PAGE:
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China bonded bunker fuel sales dip 1.5% on year from Jan to May

Domestic LSFO production and market price fluctuations may be main factors in whether bonded bunker fuel volume can achieve a breakthrough for 2022.

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The following article published by Manifold Times on 5 July was sourced from China’s domestic market through a local correspondent. An online translation service was used in the production of the current editorial piece:

China sold 8.295 million metric tonnes (mt) of bonded bunker fuel from January to May 2022, down 1.5% year-on-year, according to China-based consultancy LongZhong on Friday (24 June).

In comparison, the world’s largest marine bunkering hub Singapore's bonded fuel supply totalled 19.163 mt, a year-on-year decrease of 9.4%, during the same period. 

China bonded bunker fuel sales dip 1.5% on year from Jan to May

Figure 1 Comparison of the fuel supply of bonded ships in Singapore and China from 2017 to 2022

In the second quarter of the year, low sulphur fuel oil availability continued to be tight while price rose, which made it difficult to significantly boost bonded bunker fuel sales.

China bonded bunker fuel sales dip 1.5% on year from Jan to May

Figure 2 2021-2022 China Bonded Ship Fuel Supply Monthly Sales

From the perspective of supply companies, the bunkering volume of Sinopec Zhoushan and Chimbusco accounted for 92% of the total bunkering volume, occupying a major market share. 

China bonded bunker fuel sales dip 1.5% on year from Jan to May

Figure 3 Market share of Chinese bonded ship fuel supply companies from January to May 2022

In terms of oil supply varieties, from January to May 2022, low-sulphur fuel oil in China's bonded ships accounted for 88%, and the proportion of high-sulphur fuel oil was 6%. During the same period last year, its proportion was 88.8% and 6.5% respectively.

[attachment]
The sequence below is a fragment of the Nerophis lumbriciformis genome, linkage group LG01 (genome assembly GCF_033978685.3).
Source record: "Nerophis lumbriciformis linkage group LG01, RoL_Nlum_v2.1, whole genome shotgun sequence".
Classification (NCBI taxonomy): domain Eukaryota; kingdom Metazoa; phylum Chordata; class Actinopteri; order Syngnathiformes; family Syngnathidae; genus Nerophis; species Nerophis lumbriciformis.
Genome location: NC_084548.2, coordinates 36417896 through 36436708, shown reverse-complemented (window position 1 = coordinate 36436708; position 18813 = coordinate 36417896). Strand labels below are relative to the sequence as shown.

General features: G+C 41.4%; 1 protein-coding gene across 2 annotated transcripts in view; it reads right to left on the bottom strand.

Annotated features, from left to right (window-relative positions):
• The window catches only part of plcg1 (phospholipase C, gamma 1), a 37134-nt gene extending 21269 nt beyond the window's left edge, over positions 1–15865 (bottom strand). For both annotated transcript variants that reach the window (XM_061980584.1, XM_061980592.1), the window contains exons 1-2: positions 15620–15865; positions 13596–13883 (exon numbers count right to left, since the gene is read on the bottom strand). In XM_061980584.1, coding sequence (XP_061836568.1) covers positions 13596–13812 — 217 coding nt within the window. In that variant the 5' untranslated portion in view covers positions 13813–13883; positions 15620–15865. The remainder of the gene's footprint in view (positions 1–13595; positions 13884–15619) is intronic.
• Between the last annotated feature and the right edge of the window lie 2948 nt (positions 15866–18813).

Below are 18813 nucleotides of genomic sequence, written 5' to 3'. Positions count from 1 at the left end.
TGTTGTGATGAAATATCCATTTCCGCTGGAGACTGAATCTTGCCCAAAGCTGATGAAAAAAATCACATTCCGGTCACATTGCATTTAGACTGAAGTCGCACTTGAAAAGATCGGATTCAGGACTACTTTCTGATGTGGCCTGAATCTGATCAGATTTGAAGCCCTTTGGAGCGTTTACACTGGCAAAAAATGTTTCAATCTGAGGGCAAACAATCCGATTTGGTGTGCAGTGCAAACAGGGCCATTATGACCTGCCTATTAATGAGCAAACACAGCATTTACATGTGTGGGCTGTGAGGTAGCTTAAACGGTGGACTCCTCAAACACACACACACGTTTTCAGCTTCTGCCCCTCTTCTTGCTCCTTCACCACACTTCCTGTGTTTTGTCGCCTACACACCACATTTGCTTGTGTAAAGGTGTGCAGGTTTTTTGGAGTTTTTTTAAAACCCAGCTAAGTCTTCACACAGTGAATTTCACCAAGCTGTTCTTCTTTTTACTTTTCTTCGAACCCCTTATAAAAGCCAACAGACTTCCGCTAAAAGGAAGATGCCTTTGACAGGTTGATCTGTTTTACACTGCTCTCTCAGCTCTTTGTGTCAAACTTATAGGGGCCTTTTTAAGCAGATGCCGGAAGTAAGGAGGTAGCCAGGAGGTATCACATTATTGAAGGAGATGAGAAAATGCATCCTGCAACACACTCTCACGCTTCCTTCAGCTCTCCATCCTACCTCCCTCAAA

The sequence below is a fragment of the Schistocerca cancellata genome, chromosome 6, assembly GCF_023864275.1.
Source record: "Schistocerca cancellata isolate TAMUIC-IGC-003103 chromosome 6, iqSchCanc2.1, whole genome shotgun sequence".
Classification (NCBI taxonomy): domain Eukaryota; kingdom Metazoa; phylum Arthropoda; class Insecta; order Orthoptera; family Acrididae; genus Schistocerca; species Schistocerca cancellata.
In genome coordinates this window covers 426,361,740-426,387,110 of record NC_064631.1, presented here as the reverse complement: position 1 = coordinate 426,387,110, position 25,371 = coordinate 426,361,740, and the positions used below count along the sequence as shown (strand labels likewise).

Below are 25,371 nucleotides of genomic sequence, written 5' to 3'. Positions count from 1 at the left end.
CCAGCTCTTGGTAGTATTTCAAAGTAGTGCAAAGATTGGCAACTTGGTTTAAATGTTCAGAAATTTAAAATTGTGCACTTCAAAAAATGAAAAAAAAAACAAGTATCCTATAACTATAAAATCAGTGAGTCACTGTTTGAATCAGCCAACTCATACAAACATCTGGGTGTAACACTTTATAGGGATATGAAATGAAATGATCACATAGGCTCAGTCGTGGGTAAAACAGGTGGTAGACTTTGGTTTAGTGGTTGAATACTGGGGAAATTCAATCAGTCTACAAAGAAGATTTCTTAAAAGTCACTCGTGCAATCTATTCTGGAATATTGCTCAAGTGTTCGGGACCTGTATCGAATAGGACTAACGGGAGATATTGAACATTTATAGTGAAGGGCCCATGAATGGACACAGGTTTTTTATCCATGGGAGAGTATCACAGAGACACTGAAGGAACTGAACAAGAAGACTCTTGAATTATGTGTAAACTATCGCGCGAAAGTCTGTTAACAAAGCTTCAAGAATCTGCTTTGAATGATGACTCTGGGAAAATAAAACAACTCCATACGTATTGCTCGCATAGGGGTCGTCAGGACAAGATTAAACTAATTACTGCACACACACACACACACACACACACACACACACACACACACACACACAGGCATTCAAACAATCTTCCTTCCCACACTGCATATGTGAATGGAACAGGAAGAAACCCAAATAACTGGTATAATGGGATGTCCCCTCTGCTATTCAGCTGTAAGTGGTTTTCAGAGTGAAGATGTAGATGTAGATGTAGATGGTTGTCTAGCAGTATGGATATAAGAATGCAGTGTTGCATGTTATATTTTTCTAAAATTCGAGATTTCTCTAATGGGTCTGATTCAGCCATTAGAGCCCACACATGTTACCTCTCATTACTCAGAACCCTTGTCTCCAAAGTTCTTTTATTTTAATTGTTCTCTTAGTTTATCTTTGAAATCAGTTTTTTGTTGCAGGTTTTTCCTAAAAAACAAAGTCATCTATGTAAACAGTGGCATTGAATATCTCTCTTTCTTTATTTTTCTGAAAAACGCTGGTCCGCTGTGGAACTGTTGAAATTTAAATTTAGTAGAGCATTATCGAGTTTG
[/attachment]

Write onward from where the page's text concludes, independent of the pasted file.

The proportion of low-sulphur fuel oil in Singapore's total oil supply to ships is 64.5%, and high-sulphur fuel oil accounts for 26.9%. During the same period last year, the proportion was 66.8% and 24.6% respectively.

The fuel supply of bonded ships in Zhoushan, Zhejiang Province reached 2.36 million mt, an increase of 18% year-on-year. It accounted for 28.5% of the national oil supply of bonded vessels, making it the largest domestic bonded ship fuel supply port in China. The market share of local licensed enterprises in Zhoushan accounted for 10.6% of the national market share and 37% of the local bonded direct supply in Zhoushan.

In addition, the oil supply of bonded vessels in Qingdao Port increased rapidly from January to May, with a year-on-year increase of more than 40%. At present, domestic resources have become an important factor in whether suppliers can achieve breakthroughs in supply of bonded vessels. In addition, under high oil prices, there is great resource pressure, which is also a factor restricting business development. 

China bonded bunker fuel sales dip 1.5% on year from Jan to May

Figure 3 Comparison of oil supply in key ports of China's bonded ship oil supply in 2021-2022

From January to May 2022, bonded fuel oil imports shrank significantly. The total volume of fuel oil imports was 4.4036 million mt, down 4.55% year-on-year. Bonded fuel oil imports account for 31% of the oil consumption of bonded ships.

From January to May, about 84% of China's bonded low-sulphur ship fuel oil consumption was from domestic refinery resources, an increase of 22.5% year-on-year. 

China bonded bunker fuel sales dip 1.5% on year from Jan to May

Figure 5 China's bonded fuel oil import and consumption trends

In June, it was still difficult for the oil supply of local bonded bunker suppliers to rise significantly due to high prices. It is expected that the oil supply of China's bonded ships may reach about 10 million mt in the first half of the year, a year-on-year decline of about 2%.